Okra: Okra is known as ‘gumbo’ in Africa and ‘bhindi’ or ‘ladies’ fingers’ in India; the latter because of their long and slender appearance. It originated in Africa and later travelled to North Africa, Eastern Mediterranean, Arabia and India. Today okra is grown and used extensively in tropical and subtropical countries worldwide. It is highly popular in the Louisiana French cooking.
The mucilaginous quality of okra is not everyone’s cup of tea, but delicious stews with meat, poultry and seafood are made when the taste of this special characteristic is more evident. In India okra is deep fried, stir-fried and also cooked with lamb or mutton. For those who want to avoid the gelatinous nature of okra, it is best to leave them whole and stir-fried in a hot pan with a sprinkling of cumin, coriander and dried chilli flakes. Choose the tender, bright green ones for this style of cooking. I often add thin fingers of sweet red pepper and white onion which creates a striking combination. Cook the vegetables until al dente for a delicious crunchiness. This also retains the full nutritional and medicinal values of the vegetables. Sliced and deep-fried, they are sensational in a ‘raita’ as in the recipe here. Okra has plenty of nutritional value as it is rich in calcium, magnesium, potassium as well as vitamin C and carotene.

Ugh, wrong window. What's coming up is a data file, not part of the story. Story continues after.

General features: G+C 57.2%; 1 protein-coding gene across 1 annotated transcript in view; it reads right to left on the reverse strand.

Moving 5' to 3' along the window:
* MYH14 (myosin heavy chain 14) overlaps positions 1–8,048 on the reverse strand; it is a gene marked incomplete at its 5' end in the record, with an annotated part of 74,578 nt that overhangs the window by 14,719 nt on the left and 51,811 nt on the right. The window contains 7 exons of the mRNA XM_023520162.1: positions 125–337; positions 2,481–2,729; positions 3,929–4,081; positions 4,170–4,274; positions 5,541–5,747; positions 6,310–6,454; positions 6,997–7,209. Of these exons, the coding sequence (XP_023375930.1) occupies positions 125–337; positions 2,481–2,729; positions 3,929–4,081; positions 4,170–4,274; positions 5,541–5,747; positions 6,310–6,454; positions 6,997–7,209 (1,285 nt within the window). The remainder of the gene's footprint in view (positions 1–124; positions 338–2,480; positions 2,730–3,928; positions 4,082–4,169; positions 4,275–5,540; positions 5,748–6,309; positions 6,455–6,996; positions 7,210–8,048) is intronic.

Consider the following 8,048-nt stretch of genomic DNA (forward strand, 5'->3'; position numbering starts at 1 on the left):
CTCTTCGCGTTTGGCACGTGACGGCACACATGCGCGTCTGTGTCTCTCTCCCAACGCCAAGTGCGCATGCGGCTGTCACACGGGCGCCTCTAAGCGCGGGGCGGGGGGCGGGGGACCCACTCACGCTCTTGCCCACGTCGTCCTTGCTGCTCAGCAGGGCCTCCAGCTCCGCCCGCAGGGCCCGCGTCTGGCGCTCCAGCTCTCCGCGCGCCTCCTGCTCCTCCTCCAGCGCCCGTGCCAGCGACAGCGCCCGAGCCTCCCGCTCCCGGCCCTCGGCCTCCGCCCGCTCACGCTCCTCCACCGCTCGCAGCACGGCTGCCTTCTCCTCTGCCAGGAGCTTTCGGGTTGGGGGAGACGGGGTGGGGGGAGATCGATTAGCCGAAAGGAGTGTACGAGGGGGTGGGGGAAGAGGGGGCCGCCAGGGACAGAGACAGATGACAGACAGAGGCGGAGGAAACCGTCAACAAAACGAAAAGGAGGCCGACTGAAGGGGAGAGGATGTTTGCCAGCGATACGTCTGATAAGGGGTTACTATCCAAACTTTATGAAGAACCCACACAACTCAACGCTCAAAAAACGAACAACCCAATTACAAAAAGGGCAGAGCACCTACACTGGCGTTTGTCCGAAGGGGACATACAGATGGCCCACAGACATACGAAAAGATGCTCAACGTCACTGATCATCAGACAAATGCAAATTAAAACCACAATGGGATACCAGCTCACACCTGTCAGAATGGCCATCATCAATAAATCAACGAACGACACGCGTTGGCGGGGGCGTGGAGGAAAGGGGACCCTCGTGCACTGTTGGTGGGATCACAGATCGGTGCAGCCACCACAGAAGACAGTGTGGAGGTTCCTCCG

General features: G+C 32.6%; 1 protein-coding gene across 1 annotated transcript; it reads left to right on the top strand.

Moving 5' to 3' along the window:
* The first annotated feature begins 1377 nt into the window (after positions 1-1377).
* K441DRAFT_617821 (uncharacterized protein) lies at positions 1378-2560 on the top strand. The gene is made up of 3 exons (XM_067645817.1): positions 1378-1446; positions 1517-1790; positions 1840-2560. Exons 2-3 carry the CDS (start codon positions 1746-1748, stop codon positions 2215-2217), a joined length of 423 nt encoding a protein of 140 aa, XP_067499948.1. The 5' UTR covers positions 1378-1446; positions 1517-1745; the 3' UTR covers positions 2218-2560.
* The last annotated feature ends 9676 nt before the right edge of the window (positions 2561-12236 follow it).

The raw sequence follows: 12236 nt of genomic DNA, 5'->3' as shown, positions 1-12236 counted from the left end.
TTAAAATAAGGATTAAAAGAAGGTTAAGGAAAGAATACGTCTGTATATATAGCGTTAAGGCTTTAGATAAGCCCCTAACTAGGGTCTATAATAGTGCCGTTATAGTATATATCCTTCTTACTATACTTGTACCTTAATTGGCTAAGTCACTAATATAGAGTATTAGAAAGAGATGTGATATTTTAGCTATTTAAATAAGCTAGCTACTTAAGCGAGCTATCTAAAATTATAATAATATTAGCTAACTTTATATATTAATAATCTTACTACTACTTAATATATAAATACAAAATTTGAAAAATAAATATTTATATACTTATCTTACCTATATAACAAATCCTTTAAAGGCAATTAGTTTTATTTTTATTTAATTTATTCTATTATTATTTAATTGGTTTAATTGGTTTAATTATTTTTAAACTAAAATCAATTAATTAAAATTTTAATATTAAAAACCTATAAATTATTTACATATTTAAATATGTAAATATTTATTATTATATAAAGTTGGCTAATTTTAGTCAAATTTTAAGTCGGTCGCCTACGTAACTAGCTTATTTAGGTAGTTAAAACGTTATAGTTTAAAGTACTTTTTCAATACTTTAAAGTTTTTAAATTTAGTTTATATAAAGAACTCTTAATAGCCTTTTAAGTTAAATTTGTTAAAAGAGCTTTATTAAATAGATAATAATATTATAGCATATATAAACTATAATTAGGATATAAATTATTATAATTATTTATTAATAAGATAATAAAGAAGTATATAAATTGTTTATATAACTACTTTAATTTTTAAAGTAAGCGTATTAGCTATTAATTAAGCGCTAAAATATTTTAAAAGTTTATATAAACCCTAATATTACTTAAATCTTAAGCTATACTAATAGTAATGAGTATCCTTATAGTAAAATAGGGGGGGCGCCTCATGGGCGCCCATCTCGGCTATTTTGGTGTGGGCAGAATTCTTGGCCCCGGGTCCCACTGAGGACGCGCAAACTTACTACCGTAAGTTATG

Plantain: First and foremost, bear in mind that bananas and plantains are two completely different fruits/vegetables. Although plantain belongs to the banana family, the banana with its golden skin that we commonly consume is sweet and starchy whereas plantains often have a dark green skin and they have to be cooked. Plantains are thought to have originated in South and South-East Asia and it has been an important food for many civilizations for hundreds of years. Travellers introduced plantains to Australia, Papua New Guinea and Africa and numerous strains of plantains in the African rainforest are now available. Alexander the Great discovered plantain during his travel to India and introduced it to the people of Southern India where he landed. Plantain is cooked in so many delicious ways in South India that you can probably go through a whole month without repeating the recipe! They can be treated the same way as potatoes, sweet potatoes, yam etc. Choose plantains with firm green skin for cooking although they can be ripened at room temperature and eaten raw.
Plantains have more calories than bananas but they are also highly nutritious. They contain dietary fibre, potassium, vitamin A and vitamin B6.